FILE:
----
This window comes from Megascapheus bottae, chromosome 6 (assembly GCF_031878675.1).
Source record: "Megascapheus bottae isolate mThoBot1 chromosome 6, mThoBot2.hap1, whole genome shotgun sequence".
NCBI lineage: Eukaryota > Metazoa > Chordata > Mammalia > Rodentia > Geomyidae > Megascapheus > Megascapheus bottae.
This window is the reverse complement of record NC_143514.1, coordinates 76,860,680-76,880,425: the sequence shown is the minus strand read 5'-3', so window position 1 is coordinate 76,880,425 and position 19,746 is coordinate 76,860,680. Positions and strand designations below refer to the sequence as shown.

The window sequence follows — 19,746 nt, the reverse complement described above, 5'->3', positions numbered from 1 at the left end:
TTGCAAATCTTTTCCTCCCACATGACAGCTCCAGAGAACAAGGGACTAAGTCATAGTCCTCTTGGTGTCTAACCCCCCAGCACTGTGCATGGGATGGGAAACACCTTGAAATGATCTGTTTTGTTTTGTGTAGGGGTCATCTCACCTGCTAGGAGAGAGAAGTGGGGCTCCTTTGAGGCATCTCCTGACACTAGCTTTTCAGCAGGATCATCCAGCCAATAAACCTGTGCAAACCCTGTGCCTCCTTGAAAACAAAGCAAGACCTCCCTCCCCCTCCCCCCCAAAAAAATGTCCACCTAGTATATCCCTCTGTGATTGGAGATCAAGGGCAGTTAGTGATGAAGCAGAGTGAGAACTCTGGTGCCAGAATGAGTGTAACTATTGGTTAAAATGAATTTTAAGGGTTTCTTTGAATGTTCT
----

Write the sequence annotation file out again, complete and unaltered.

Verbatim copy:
This window comes from Megascapheus bottae, chromosome 6 (assembly GCF_031878675.1).
Source record: "Megascapheus bottae isolate mThoBot1 chromosome 6, mThoBot2.hap1, whole genome shotgun sequence".
NCBI lineage: Eukaryota > Metazoa > Chordata > Mammalia > Rodentia > Geomyidae > Megascapheus > Megascapheus bottae.
This window is the reverse complement of record NC_143514.1, coordinates 76,860,680-76,880,425: the sequence shown is the minus strand read 5'-3', so window position 1 is coordinate 76,880,425 and position 19,746 is coordinate 76,860,680. Positions and strand designations below refer to the sequence as shown.

The window sequence follows — 19,746 nt, the reverse complement described above, 5'->3', positions numbered from 1 at the left end:
TTGCAAATCTTTTCCTCCCACATGACAGCTCCAGAGAACAAGGGACTAAGTCATAGTCCTCTTGGTGTCTAACCCCCCAGCACTGTGCATGGGATGGGAAACACCTTGAAATGATCTGTTTTGTTTTGTGTAGGGGTCATCTCACCTGCTAGGAGAGAGAAGTGGGGCTCCTTTGAGGCATCTCCTGACACTAGCTTTTCAGCAGGATCATCCAGCCAATAAACCTGTGCAAACCCTGTGCCTCCTTGAAAACAAAGCAAGACCTCCCTCCCCCTCCCCCCCAAAAAAATGTCCACCTAGTATATCCCTCTGTGATTGGAGATCAAGGGCAGTTAGTGATGAAGCAGAGTGAGAACTCTGGTGCCAGAATGAGTGTAACTATTGGTTAAAATGAATTTTAAGGGTTTCTTTGAATGTTCT